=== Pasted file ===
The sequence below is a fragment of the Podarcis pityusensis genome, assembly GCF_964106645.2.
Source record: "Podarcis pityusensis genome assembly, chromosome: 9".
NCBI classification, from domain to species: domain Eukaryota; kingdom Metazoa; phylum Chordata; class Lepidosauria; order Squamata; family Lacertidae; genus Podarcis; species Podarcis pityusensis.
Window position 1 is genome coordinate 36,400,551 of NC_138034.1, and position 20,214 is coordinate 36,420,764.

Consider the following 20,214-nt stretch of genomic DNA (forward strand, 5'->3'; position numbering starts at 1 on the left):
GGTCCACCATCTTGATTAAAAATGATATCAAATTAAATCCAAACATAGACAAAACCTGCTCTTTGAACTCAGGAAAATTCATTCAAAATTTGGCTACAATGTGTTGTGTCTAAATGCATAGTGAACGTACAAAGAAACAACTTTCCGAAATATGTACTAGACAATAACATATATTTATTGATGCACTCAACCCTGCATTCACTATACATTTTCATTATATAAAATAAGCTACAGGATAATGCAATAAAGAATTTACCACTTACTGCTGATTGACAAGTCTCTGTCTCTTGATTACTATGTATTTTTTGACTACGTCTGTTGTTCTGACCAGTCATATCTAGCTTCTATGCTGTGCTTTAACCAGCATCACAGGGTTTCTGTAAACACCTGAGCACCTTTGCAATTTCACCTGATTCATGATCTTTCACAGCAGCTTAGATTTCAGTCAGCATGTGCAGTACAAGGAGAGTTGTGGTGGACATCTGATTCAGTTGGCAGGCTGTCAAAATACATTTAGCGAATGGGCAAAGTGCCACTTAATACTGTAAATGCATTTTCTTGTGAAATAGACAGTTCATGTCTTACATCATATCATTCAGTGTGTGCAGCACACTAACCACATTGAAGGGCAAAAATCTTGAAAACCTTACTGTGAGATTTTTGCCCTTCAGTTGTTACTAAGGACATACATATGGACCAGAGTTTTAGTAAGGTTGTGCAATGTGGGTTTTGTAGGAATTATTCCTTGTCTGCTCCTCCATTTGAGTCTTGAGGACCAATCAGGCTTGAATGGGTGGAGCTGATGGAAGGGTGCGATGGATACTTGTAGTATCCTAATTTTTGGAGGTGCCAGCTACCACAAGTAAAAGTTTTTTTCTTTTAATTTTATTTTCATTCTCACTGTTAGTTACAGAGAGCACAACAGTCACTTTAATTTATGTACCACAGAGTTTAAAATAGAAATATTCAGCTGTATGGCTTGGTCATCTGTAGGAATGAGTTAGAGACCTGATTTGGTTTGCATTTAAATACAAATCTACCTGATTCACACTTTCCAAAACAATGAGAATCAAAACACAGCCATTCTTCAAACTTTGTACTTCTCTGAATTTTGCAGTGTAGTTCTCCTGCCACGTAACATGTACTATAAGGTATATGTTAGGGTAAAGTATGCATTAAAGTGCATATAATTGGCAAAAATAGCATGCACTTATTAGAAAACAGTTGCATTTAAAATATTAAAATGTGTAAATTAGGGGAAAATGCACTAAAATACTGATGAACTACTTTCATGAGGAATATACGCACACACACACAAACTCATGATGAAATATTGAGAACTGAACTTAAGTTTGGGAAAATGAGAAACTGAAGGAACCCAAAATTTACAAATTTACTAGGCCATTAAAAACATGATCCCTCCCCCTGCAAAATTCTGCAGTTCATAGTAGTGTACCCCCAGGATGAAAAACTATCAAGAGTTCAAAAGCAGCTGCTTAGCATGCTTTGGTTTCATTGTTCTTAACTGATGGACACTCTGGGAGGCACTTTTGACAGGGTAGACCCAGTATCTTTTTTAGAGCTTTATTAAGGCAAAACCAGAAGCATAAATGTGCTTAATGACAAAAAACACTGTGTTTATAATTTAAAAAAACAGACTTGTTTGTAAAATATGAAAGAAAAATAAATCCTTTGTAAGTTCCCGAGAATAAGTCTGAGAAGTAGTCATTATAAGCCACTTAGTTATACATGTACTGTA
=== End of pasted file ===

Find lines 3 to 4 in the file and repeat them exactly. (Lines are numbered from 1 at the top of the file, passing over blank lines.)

NCBI classification, from domain to species: domain Eukaryota; kingdom Metazoa; phylum Chordata; class Lepidosauria; order Squamata; family Lacertidae; genus Podarcis; species Podarcis pityusensis.
Window position 1 is genome coordinate 36,400,551 of NC_138034.1, and position 20,214 is coordinate 36,420,764.